And the winners are …

Bill Hickey, President of Smyth Companies Inc., accepts the 2013 Business of the Year trophy during the Austin Area Chamber of Commerce annual banquet and awards program Tuesday night. Eric Johnson/photodesk@austindailyherald.com

Bill Hickey, President of Smyth Companies Inc., accepts the 2013 Business of the Year trophy during the Austin Area Chamber of Commerce annual banquet and awards program Tuesday night. Eric Johnson/photodesk@austindailyherald.com

Smyth wins business of the year, Holton wins for project; expanding Sassy Strawberry named top new business

By Adam Harringa

Bill Hickey listened Tuesday night as Austin Area Chamber of Commerce leaders read the accomplishments of his and 13 other local businesses. Hickey, President of Smyth Companies Inc., was thinking of a speech in his head in case Smyth won business of the year, but then thought he wouldn’t need it.

He was wrong.

The Chamber honored Smyth as Business of the Year at the annual awards banquet at the Holiday Inn Convention Center. It caught Hickey by surprise.

“I was listening about the other companies, and thought it was good to be nominated,” he said.

Smyth, established in 1877 in St. Paul, has been in Austin since 1971 and in its current location, 1207 27th Ave. NW, for about seven years. The commercial printing company initially supplied labels to Minnesota companies like Hormel Foods Corp. and what is now Green Giant, according to its website, smythco.com. It now has five locations and prints myriad labels and promotional materials for companies in the food and beverage, personal care, health and beauty, household care, and beer, wine and spirits industries.

Hickey said the company plans to grow its presence in Austin. Smyth has 60 employees in Austin, and it’s those workers that make the company special, Hickey said. The Printing Industries of America also recognized Smyth in 2013 as one of the best workplaces in the country. It was one of only seven companies of its size to win.

Reed Kuper, his wife, Ashley, and Daneka Thomas of Sassy Strawberry accept the award for New Business of the Year.

Reed Kuper, his wife, Ashley, and Daneka Thomas of Sassy Strawberry accept the award for New Business of the Year.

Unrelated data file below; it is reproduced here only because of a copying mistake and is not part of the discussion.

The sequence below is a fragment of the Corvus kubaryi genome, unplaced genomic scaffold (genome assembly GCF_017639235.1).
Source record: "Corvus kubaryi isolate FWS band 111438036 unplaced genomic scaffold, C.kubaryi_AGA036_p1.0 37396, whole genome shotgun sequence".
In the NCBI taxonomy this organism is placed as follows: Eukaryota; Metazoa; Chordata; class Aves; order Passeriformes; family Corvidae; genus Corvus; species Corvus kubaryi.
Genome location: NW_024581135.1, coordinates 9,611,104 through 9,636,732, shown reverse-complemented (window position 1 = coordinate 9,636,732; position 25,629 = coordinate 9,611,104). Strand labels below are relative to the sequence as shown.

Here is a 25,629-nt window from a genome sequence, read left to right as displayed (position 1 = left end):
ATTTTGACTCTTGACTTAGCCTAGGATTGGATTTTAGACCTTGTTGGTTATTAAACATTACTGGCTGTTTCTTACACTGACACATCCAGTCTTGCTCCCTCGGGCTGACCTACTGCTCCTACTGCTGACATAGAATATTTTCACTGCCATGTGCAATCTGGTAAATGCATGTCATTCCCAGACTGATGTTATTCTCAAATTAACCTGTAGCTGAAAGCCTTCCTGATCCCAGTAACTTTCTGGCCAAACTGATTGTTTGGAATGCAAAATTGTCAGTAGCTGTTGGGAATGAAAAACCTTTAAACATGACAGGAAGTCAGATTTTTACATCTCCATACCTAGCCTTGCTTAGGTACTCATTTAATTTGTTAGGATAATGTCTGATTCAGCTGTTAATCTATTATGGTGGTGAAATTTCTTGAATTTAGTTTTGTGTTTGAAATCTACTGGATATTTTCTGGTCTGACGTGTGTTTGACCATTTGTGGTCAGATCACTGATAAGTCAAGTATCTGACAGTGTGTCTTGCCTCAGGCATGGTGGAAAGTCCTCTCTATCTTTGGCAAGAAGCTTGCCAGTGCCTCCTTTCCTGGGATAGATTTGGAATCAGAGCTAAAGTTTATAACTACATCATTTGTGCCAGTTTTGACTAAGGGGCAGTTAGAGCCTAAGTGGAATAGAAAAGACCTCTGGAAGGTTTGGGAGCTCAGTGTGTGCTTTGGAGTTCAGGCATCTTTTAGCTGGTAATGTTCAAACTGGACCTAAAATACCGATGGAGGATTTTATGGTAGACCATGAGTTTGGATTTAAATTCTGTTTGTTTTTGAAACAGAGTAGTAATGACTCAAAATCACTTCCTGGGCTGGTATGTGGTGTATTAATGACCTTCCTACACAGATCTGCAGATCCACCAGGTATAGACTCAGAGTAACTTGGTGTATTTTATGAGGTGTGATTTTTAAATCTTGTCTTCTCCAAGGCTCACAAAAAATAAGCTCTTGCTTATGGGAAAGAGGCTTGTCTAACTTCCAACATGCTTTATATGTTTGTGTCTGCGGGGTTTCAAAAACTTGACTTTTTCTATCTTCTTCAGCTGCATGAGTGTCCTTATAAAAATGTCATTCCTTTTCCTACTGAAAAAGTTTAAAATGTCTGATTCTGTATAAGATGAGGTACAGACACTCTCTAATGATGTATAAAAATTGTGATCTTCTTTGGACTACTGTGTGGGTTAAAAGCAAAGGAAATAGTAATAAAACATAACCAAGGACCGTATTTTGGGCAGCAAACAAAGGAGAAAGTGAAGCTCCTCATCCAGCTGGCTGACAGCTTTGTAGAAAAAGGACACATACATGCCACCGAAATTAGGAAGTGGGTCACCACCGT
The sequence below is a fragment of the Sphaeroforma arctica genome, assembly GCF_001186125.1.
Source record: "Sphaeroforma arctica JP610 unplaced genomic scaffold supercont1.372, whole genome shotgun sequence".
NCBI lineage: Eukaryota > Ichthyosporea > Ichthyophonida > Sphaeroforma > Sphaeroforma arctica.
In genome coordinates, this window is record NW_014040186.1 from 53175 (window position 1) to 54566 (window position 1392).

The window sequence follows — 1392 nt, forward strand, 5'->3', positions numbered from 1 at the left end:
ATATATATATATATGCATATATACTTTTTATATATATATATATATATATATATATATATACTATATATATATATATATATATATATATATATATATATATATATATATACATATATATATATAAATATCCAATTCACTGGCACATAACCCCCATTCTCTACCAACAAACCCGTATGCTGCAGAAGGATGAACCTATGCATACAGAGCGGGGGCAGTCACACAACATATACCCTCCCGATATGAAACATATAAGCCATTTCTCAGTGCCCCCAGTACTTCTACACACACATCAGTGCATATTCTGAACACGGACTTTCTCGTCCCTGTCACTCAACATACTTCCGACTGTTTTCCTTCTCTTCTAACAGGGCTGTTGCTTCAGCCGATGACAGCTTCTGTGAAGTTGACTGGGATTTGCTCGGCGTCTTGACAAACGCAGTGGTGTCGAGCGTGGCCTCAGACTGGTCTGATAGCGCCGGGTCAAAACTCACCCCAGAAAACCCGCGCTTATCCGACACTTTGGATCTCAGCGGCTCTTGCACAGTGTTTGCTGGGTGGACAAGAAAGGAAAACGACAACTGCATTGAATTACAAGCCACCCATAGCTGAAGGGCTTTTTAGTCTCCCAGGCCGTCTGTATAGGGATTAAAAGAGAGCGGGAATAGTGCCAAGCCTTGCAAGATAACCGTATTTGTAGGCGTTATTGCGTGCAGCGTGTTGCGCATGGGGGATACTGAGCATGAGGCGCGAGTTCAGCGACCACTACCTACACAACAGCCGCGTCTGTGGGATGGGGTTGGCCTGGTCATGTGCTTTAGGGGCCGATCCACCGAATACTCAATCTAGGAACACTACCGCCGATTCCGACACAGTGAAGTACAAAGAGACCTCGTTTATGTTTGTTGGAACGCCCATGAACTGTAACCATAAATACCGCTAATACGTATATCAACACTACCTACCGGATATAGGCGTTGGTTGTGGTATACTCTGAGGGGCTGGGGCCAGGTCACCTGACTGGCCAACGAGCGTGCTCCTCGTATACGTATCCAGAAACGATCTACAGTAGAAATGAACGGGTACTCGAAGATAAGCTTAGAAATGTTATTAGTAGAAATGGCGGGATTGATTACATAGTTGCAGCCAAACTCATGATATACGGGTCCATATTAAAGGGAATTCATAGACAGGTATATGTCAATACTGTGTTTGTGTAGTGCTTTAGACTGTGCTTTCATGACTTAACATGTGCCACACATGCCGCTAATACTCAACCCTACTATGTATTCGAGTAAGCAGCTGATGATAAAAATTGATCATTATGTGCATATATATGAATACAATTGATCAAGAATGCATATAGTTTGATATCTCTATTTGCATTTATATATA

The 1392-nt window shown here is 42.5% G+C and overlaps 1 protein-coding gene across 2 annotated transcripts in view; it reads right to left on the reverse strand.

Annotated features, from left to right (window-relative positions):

Frozen yogurt, freezing cold

The brutally cold winter apparently hasn’t kept locals from enjoying a new frozen yogurt shop. Sassy Strawberry, which opened in November 2013, was named New Business of the Year. The self-serve business has done well enough in its first few months of operation that its owners, Ashley and Reed Kuper, have already opened two more locations — in Burlington and Waterloo, Iowa.

“Business has been real good despite the coldest winter in years,” Reed said. “We’ve had a great response from the community, and we look forward to warmer weather.”

The Sassy Strawberry, at 803 18th Ave. NW, serves 18 flavors — including sherbet and sugar-free yogurt — and 80 toppings, from fruit and nuts to cereal and candy.

Austin Public School’s Superintendent David Krenz, left, and I.J. Holton intermediate School Principal Jean McDermott accept the award for Project of the Year during the Austin Area Chamber of Commerce Winter Banquet and Awards Program Tuesday night. Eric Johnson/photodesk@austindailyherald.com

Austin Public School’s Superintendent David Krenz, left, and I.J. Holton intermediate School Principal Jean McDermott accept the award for Project of the Year during the Austin Area Chamber of Commerce Winter Banquet and Awards Program Tuesday night. Eric Johnson/photodesk@austindailyherald.com

Picking up STEAM

While not a business, Austin Public Schools got the nod as the Chamber’s Project of the Year, as it opened its new school, I.J. Holton Intermediate School, last fall.

“The reason we are what we’ve become is community input and support,” I.J. Holton Principal Jean McDermott said.

McDermott credited the business community’s input as part of the reason I.J. Holton is a Science, Technology, Engineering, Arts and Mathematics, or STEAM school.

Language arts and social studies are still a core component of the school, but teachers place an emphasis on engineering units to get students asking more questions and finding out how to research for answers, rather than memorize a set of rules or a list of facts.

“We listened to the business community, and they are looking for a different type of employee coming out of our schools,” McDermott said.

The Chamber also recognized the following:

—Ken Howe, of Howe Advertising & Embroidery in Austin, as Volunteer of the Year.

—Gail Dennison, of The Hormel Institute, as past president of the Chamber Board, and Mel Gilbertson, of Hormel Foods, as the 2014 Board president.

—Cooperative Response Center as Mower Refreshed Business of the Year with more than 100 employees, and Pacelli Catholic Schools won the award for businesses or entities with less than 100 employees.

—Randy Arhart, Hormel Foods, as the Chamber Ambassador of the Year.

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